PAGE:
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XQsí Magazine — Cross-Country Confessions

Cross-Country Confessions


All I can remember now is the lush of the trees. Miles and miles of green on those humid summer afternoons when we drove through those suburban New England cottages. How far from home I was that summer. I kept making up little stories in my head, trying to imagine a new life. Was it really that easy to forget about everyone and everything I was leaving behind in California.

How could I forget those clouds of smog I would spot whenever I was up in Griffith Park, or that desert heat that would wrap me up in its warmth? I couldn’t believe I actually left behind my sister… my *mother*, of all people. She and I stopped talking the minute I boarded that plane. I still can’t forget the words she said to me.

“Nunca esperé esto de vos. Eso te enseñe? Que te maltraten de esa manera?”

She was so disappointed that I would ever succumb to *that*…. I remember the incident that night. Everything was such a blur—it all happened so fast. What I remember most was the violent sounds of feet stomping on wooden floors. Those floors cried out as they witnessed everything, alerting everyone in the house. It was only a matter of minutes before my family woke up. After that, the aftermath followed. My mother demanded he leave her house and I couldn’t bare it.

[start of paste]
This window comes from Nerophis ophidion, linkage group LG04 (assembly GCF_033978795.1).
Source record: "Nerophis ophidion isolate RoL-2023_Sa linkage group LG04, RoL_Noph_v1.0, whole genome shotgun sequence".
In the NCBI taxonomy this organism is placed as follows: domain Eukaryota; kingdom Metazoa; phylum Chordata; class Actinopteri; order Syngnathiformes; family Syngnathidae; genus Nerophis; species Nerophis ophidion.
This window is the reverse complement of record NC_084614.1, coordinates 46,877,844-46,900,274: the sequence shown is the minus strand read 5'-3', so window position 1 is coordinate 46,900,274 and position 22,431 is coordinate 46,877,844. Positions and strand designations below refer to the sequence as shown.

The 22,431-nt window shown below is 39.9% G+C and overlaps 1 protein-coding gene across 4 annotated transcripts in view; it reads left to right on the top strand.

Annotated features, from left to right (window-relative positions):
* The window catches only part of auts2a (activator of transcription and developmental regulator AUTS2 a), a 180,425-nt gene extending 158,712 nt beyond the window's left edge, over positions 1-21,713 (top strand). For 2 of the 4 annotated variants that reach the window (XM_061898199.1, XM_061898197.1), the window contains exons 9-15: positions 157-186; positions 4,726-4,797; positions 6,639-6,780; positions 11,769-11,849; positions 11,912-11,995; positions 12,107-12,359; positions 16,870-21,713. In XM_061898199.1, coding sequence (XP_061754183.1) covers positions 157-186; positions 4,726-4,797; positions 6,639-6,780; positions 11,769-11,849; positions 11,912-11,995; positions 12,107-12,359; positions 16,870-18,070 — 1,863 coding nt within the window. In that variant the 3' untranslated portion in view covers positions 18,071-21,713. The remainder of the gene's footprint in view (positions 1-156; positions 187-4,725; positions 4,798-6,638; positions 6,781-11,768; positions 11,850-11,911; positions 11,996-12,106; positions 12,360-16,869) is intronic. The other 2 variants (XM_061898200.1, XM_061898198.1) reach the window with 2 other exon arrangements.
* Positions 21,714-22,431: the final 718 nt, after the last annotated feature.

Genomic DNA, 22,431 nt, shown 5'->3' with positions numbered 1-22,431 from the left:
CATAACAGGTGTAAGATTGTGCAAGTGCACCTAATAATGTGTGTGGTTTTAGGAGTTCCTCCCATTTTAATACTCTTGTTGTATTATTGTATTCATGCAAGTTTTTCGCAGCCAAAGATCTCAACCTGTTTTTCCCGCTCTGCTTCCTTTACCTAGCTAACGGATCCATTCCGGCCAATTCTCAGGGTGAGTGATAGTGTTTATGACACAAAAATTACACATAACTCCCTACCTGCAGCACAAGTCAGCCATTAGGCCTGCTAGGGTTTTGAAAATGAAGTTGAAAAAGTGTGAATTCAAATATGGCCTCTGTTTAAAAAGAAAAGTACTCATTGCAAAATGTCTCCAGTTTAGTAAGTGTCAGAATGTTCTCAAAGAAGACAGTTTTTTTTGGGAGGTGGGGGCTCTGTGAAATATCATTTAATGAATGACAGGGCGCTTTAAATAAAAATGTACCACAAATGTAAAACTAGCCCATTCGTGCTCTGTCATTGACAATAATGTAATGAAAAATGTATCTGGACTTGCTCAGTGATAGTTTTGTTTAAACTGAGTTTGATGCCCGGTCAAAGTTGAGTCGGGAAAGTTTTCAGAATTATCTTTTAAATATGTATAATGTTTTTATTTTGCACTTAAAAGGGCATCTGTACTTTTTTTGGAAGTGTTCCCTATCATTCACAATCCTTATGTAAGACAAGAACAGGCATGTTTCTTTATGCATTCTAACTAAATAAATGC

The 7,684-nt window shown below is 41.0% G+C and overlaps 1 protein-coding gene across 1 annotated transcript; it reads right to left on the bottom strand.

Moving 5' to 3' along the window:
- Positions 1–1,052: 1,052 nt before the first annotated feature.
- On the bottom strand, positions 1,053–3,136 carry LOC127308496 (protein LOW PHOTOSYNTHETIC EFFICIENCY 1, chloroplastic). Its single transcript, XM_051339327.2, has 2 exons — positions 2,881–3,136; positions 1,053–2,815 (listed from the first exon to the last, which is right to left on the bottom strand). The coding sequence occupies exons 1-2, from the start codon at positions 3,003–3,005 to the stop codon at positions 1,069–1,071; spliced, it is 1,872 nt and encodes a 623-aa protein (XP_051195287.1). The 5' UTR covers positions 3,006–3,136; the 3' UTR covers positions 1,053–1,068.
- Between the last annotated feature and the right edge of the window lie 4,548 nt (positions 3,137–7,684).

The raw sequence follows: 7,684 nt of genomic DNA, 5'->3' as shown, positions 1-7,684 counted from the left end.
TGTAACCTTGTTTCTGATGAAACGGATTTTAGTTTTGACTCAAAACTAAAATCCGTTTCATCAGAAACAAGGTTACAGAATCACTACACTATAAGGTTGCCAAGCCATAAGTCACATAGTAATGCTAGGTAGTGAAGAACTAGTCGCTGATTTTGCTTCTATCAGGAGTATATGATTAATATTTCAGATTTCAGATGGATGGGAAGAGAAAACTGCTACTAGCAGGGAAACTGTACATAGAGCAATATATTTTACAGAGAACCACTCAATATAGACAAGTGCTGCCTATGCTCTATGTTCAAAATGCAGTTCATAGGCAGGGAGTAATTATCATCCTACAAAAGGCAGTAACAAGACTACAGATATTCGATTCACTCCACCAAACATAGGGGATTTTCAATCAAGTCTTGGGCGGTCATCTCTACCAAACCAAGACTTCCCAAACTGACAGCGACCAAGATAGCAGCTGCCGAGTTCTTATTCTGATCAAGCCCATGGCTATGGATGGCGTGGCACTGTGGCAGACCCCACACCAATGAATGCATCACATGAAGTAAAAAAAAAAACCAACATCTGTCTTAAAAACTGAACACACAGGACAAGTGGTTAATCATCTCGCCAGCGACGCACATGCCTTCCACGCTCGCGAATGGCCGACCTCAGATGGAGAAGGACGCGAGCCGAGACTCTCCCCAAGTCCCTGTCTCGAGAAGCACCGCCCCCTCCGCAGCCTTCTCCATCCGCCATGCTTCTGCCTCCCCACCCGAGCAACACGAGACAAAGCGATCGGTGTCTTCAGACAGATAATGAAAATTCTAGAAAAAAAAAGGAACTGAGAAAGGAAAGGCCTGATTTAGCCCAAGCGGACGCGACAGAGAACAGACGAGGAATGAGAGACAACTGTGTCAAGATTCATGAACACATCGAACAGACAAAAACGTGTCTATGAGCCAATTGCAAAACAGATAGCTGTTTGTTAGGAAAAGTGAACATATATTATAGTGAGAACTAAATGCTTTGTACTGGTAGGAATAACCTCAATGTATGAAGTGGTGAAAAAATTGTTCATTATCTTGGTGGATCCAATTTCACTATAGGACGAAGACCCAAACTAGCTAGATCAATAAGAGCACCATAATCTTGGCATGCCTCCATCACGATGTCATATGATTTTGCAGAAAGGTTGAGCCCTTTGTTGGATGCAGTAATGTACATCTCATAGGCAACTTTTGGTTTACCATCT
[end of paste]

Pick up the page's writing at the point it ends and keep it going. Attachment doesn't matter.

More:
* *

*Now I am here, back in California, still trying to figure it out. Still trying to figure out what I needed to figure out at the time.* A part of me didn’t think twice. New York? Sure, why not? I’ve never been to the East coast. The thought of leaving California sounded like an adventure! I never really thought it through, but then again I was only 20. It was summer and I knew I would eventually be back in California. After all, I was starting school in the fall and maybe things would get better, maybe he would change.

“Maybe,” I whispered under my breath.